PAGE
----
Barium (Ba) is a metallic alkaline earth metal with no stable isotopes. The most common naturally occurring minerals are the barium sulfate (BaSO4) and barium carbonate (BaCO3) both of which have low solubility. Barium is most abundant in igneous rocks compared to sandstones, shale or carbonate.
Source of barium in waters come from mineral weathering, such as K-feldspar, biotite and barite. Solubility is largely controlled by saturation with respect to barite and when SO4 concentrations are high, Ba remains low.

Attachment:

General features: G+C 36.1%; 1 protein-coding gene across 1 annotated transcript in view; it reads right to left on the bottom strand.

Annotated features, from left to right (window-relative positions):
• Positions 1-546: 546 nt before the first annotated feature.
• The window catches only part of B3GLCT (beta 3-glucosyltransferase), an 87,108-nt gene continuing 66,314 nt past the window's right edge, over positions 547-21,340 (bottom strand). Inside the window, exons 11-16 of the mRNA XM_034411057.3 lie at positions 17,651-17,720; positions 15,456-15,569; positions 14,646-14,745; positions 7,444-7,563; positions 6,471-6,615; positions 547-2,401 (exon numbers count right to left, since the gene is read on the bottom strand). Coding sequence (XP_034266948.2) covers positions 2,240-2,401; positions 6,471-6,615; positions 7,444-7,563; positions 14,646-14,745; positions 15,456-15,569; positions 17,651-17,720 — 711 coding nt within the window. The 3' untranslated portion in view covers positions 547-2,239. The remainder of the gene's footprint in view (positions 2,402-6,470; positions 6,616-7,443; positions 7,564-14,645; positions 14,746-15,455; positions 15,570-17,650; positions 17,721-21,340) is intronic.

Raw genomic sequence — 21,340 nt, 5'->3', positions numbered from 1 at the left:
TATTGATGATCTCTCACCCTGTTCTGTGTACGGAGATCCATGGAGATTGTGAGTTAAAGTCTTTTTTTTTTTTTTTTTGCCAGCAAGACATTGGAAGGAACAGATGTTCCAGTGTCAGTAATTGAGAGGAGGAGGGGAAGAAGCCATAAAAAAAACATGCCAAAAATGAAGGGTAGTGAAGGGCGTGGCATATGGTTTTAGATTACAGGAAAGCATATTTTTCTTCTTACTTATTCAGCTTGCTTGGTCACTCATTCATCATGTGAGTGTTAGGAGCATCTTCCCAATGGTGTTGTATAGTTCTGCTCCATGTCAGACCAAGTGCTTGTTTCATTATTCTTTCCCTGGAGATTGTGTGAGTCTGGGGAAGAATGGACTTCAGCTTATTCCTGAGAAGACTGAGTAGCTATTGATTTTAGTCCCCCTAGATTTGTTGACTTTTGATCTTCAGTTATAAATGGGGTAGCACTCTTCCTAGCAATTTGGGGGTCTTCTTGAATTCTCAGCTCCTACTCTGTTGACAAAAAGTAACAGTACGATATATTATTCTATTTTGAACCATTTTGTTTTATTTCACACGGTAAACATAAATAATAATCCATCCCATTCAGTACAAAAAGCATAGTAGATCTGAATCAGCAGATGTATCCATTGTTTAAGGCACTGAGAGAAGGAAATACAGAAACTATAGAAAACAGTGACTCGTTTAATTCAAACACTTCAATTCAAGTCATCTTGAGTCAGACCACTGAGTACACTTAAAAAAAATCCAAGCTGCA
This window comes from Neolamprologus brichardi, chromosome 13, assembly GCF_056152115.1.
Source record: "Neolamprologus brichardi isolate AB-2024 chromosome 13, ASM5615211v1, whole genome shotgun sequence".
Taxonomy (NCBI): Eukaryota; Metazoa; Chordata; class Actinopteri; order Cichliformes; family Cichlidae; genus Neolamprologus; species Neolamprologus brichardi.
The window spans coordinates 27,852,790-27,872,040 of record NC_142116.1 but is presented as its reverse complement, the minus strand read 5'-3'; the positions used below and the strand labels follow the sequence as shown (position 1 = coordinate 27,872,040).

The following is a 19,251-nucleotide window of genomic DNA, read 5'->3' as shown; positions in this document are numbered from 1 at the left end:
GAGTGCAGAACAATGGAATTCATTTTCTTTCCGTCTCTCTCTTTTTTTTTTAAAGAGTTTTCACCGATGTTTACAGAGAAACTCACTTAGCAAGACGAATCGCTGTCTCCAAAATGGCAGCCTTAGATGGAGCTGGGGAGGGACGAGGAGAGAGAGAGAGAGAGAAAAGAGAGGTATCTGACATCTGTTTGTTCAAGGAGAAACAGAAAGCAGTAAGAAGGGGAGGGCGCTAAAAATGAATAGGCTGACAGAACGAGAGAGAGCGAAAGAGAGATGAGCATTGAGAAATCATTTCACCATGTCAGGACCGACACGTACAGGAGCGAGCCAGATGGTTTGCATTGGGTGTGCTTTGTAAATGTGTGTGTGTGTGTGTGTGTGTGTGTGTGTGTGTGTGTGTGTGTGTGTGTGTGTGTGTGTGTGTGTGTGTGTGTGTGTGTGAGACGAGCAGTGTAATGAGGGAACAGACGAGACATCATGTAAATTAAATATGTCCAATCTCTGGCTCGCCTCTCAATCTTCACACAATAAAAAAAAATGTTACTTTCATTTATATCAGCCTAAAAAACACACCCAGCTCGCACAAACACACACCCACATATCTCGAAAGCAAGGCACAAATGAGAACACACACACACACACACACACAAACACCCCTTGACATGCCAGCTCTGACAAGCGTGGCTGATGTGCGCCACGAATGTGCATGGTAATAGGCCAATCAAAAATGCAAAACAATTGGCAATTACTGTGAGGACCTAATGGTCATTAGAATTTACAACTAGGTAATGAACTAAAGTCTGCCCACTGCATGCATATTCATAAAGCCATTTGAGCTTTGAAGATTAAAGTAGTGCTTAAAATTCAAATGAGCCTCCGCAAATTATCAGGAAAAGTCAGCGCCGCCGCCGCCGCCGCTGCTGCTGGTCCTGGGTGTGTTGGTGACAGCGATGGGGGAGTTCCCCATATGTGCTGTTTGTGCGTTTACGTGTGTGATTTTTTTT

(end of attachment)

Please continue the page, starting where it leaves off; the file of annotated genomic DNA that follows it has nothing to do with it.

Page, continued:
Ba is measured using inductively coupled plasma mass spectroscopy (ICP-MS)
Barium concentration in waters is strongly controlled by barite solubility. Barium quickly reaches saturation or oversaturation where SO42-and/or CO32- are present. Therefore, barium cannot be used as a residence time indicator. In young groundwaters and which contain low sulphate conentrations, Ba remains undersaturated with respect to barite and its concentration in these circumstances may be an indicator of residence time
References and Further Reading
- Edmunds, W M. and Shand, P. 2008. Natural groundwater quality. Blackwell.